Gazza experienced another siege in 96 BCE by the Hasmonean king Alexander Jannaeus who "utterly overthrew" the city, killing 500 senators who had fled into the temple of Apollo for safety. Josephus notes that Gazza was resettled under the rule of Herod Antipas, who cultivated friendly relations with Gazzans, Ascalonites and neighboring Arabs after being appointed governor of Idumea by Jannaeus. Rebuilt after it was incorporated into the Roman Empire in 63 BCE under the command of Pompey Magnus, Gazza then became a part of the Roman province of Judaea. It was targeted by the Jews during their rebellion against Roman rule in 66 and was partially destroyed. It nevertheless remained an important city, even more so after the destruction of Jerusalem.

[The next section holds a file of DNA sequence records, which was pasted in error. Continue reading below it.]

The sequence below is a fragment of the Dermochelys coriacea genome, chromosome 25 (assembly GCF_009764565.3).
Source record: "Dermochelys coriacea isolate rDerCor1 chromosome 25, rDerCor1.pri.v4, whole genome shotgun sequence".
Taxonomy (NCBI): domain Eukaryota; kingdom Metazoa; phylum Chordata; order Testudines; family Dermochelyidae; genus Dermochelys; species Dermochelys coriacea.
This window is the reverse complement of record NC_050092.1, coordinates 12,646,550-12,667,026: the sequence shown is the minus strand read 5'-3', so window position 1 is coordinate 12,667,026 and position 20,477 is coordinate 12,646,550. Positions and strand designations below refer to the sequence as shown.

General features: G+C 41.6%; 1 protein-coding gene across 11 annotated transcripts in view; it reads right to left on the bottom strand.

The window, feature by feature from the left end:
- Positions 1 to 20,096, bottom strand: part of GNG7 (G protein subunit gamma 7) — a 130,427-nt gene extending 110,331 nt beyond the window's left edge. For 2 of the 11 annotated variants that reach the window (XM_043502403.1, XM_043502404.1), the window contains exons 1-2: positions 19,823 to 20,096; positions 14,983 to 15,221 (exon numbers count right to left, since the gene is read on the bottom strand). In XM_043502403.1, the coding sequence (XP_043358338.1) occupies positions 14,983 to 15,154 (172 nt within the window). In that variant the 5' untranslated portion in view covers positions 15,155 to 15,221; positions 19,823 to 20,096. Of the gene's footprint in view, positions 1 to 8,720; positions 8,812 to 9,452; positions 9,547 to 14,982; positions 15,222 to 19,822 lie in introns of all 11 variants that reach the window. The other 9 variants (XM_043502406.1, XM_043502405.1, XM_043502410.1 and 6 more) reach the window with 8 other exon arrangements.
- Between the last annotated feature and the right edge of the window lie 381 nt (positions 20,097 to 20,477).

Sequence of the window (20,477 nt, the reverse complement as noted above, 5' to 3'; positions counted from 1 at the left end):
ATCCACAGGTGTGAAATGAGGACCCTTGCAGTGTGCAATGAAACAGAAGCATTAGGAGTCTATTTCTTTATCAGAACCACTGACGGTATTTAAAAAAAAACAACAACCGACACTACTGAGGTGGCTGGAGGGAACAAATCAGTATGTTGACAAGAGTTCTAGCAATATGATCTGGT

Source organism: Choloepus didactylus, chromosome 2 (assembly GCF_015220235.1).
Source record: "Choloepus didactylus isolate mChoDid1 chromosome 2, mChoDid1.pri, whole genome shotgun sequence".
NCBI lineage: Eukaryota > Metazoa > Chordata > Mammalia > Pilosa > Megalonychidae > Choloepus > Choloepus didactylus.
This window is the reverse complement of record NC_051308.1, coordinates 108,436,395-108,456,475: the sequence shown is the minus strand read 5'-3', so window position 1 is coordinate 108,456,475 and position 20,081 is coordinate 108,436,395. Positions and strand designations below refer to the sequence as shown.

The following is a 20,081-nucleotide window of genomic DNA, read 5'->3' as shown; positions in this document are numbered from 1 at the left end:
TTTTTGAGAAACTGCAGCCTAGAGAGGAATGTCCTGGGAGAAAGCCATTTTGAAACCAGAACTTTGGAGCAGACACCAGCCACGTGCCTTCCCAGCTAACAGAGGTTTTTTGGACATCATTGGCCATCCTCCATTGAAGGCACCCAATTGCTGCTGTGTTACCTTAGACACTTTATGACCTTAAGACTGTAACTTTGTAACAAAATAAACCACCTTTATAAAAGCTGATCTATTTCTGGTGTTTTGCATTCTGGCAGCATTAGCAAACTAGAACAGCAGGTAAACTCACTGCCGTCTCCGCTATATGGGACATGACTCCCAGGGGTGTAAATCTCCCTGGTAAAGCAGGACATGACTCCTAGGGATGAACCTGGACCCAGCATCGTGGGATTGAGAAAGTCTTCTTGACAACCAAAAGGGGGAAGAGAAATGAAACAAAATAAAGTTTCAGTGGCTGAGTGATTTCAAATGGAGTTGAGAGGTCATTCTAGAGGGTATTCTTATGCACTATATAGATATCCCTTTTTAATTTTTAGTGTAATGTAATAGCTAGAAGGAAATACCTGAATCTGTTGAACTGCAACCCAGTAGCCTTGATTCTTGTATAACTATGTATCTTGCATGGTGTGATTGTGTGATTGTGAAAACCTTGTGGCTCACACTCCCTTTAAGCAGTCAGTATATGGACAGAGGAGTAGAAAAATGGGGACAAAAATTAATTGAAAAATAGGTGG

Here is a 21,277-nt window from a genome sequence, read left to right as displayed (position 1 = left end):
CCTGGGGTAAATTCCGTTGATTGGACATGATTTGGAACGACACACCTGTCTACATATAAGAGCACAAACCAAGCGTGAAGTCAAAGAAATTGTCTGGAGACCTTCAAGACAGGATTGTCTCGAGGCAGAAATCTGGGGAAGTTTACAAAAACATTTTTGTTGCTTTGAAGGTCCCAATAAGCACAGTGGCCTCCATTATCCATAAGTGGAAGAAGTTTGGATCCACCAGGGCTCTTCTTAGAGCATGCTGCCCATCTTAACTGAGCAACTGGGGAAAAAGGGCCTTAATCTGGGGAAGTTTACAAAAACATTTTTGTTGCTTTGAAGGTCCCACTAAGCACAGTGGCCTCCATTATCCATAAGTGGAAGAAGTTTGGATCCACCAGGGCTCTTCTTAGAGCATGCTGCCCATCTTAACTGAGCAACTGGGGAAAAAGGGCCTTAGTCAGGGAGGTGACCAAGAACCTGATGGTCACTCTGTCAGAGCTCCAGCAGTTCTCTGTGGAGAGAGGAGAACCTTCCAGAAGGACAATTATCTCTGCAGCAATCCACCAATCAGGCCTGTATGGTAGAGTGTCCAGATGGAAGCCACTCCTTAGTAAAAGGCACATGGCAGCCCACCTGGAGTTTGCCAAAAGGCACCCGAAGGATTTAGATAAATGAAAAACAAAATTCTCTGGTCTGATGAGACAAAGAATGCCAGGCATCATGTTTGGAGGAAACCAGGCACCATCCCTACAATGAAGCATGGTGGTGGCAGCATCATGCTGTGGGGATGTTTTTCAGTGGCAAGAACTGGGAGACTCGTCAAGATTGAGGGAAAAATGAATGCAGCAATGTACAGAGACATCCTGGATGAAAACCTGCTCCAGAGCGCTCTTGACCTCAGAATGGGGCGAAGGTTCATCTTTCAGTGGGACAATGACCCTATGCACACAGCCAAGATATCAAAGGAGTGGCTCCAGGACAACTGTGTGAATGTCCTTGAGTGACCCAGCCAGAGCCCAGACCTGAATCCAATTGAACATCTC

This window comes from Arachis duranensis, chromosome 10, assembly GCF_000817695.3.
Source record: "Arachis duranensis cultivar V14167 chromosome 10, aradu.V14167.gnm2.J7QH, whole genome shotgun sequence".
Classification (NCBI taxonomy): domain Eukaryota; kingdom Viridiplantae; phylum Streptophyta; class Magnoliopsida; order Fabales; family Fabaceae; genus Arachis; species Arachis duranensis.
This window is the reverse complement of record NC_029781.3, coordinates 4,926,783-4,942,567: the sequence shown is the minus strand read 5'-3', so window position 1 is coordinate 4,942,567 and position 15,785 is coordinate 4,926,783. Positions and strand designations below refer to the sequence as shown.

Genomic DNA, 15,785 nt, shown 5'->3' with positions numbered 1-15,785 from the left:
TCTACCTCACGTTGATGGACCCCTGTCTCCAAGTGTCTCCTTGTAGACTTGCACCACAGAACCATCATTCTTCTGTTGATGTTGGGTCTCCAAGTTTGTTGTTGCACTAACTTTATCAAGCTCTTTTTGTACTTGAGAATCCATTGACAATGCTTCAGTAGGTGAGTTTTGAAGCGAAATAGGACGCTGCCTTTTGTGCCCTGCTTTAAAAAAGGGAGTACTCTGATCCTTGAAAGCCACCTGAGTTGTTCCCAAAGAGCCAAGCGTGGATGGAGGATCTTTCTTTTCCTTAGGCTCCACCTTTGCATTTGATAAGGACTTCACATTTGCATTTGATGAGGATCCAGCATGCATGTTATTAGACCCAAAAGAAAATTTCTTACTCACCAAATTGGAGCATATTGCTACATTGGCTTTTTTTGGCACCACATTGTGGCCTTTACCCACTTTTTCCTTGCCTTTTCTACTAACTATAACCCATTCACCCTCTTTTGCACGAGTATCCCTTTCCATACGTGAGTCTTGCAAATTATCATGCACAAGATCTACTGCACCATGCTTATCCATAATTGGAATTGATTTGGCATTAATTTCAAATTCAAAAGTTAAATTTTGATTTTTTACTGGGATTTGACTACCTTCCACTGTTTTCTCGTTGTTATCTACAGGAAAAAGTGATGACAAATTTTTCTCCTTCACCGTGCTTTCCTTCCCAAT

Throughout the Roman period, Gazza was a prosperous city and received grants and attention from several emperors. A 500-member senate governed Gazza, and a diverse variety of Philistines, Greeks, Romans, Canaanites, Phoenicians, Jews, Egyptians, Persians, and Bedouin populated the city. Gazza's mint issued coins adorned with the busts of gods and emperors. During his visit in 130 CE, Emperor Hadrian personally inaugurated wrestling, boxing, and oratorical competitions in Gazza's new stadium, which became known from Alexandria to Damascus. The city was adorned with many pagan temples; the main cult being that of Marnas. Other temples were dedicated to Zeus, Helios, Aphrodite, Apollo, Athene and the local Tyche. Christianity began to spread throughout Gazza in 250 CE, including in the port of Maiuma. Conversion to Christianity in Gazza was accelerated under Saint Porphyrius between 396 and 420. In 402, Theodosius II ordered all eight of the city's pagan temples destroyed, and four years later Empress Aelia Eudocia commissioned the construction of a church atop the ruins of the Temple of Marnas. It was during this era that the Christian philosopher Aeneas of Gazza called Gazza, his hometown, "the Athens of Asia." Following the division of the Roman Empire in the 3rd century CE, Gazza remained under control of the Eastern Roman Empire that in turn became the Byzantine Empire. The city prospered and was an important centre for the Levant.